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Two weeks ago, I was able to take time with my daughter on two different days so that she could make some scrapbook layouts to add to her 8″x8″ album.

I’ve learned that it’s best for me to create a mini page kit for her (out of her own stash of supplies!  She has her own box.  I don’t ever use any of her items, even though some of her embellishments are so tempting! 😉 but I do add to her stash from mine on occasion.) Using page kits means that she has a coordinating set of products that are appropriate for the photos (which she also helps me to choose), and not an overwhelming mish-mash of everything in her scrapbook box.  I think it makes the final product look cohesive, and it also reduces my control-freak-stress because it’s not a free-for-all when she starts creating :).  It also minimizes the sticker-sneeze effect, haha!

I set up two page kits for her to scrapbook photos from our beach vacation last year.  We were preparing to go on this year’s annual trip to Myrtle Beach, and I wanted her to tell me her memories from last year before they got mixed up with this year’s memories!

This first page is about being on the beach.

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I asked her to tell me what she liked about being on the beach, and I printed out the words for her to copy in her own handwriting.  She is just starting to read a little bit on her own, and she loves writing things herself.  I love the idea of having her own words in her own handwriting in her own album!

This second page is about the fun she had in the pools at the building where we stayed.  Again, the words and handwriting are her own.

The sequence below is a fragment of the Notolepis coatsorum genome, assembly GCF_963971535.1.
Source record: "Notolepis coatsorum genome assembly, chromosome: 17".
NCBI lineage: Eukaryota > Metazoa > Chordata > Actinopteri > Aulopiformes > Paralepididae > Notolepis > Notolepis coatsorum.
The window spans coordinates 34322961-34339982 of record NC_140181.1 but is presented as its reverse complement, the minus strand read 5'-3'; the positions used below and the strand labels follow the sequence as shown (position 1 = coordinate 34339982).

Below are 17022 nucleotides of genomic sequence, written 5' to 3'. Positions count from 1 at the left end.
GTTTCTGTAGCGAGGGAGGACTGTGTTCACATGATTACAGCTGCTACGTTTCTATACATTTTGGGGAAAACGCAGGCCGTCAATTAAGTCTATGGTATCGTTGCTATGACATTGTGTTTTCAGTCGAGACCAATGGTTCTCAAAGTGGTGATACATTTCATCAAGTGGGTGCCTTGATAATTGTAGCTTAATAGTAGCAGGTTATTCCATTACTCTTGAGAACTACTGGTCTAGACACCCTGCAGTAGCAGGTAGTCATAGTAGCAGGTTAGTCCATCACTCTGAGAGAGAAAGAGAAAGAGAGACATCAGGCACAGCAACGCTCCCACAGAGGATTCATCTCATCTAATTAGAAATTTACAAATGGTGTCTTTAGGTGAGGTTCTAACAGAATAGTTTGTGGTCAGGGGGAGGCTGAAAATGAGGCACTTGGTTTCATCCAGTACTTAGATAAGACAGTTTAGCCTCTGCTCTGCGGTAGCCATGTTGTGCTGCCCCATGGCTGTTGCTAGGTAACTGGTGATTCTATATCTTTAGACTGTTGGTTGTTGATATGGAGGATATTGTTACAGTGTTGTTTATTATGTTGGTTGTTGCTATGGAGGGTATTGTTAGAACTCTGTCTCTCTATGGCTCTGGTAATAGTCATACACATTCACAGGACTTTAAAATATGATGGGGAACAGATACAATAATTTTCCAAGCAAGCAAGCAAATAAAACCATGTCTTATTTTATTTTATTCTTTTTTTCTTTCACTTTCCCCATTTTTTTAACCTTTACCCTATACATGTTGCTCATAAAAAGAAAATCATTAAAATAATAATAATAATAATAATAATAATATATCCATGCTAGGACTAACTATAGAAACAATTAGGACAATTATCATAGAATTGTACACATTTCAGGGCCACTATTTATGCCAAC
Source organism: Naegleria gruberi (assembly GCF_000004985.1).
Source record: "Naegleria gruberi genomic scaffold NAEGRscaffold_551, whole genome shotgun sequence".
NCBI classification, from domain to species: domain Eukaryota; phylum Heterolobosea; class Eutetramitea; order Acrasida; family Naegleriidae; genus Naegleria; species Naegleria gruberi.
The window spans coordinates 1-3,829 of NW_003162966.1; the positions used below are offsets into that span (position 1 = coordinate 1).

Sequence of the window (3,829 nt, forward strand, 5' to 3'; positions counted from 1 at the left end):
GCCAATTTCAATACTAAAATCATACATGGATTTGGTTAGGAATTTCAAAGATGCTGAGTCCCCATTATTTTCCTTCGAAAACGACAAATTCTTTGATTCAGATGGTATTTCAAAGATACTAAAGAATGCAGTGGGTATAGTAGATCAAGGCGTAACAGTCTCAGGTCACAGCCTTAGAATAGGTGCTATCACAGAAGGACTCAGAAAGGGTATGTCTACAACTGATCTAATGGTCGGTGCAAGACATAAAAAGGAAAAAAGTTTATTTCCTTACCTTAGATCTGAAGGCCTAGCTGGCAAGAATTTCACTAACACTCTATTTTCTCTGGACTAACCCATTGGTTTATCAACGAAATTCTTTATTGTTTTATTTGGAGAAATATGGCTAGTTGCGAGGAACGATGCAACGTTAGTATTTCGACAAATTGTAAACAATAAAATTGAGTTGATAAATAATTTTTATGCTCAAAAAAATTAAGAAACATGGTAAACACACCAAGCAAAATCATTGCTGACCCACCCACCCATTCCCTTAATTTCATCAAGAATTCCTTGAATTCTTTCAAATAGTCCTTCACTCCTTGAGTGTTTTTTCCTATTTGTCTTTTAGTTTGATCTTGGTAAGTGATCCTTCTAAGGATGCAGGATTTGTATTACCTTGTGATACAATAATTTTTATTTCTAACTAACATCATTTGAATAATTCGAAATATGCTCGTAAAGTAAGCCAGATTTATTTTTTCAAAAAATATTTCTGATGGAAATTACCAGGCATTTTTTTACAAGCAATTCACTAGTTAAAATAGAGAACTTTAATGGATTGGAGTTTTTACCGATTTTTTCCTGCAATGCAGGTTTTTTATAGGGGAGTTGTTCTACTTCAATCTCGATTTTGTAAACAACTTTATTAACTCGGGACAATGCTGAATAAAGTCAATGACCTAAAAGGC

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We added lots of sparkle to this one– glittery circle and wavy strip stickers, prismatic hearts punched from the excess from a sticker sheet, rhinestones, and shiny studded tropical flower stickers.

Of course, anything sparkly delights my 5-year-old, but I also made sure to include the sparkly elements so that she could enter this page into the Simon Says Stamp “Anything Goes With Sparkle” summer vacation kids’ challenge.

Aside from my choosing the set of supplies for each page and applying adhesive using the ATG or liquid glue (PPA), she did the placement and final product selection for each of her pages.  I did remind her of things like layering, having embellishments and titles touch something to keep the page cohesive, and I tried to teach her about clustering in a visual triangle!  I am so glad that we got to spend this time together!

 

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This is the third in a short series of posts in which I am sharing some “artful devotions” from this summer: hand-lettered verses.  You can find the first post HERE and the second post HERE.

Later in the summer, I veered off of the Letter the Gospel series of verses, and I lettered some verses that I’d been studying on my own in response to other things in which I was involved or that I was experiencing.

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P.S. All the verses are from the ESV

My husband tells me that I’m hard on computers!  I must be, because three years after I got a new computer (that we thought was optimized for how I use one…), and one year after I replaced its fan, I am in the midst of transferring all of my files over to a new machine.  I hope this machine will be better for me (psssst: I’m switching to Mac!  Gasp!!).  The transfer process is going much more slowly than I anticipated, so while I have a post or two scheduled in advance, I am not yet in a position to add my photos to some posts I have planned (and written).  Soon, soon, I will have some new content!!

This is the second in a short series of posts in which I am sharing some “artful devotions” from this summer: hand-lettered verses.  You can find the first post HERE.

I found that hand-lettering verses this summer really made me meditate on the exact and specific words used.  As I planned the way the words would look and fit on my page, I had to decide their importance and weight– and how that would impact how a viewer saw the verse.  I think the emphasis that I’ve placed on some of the words also says a bit about how God was working in my heart and what He was teaching me as I studied.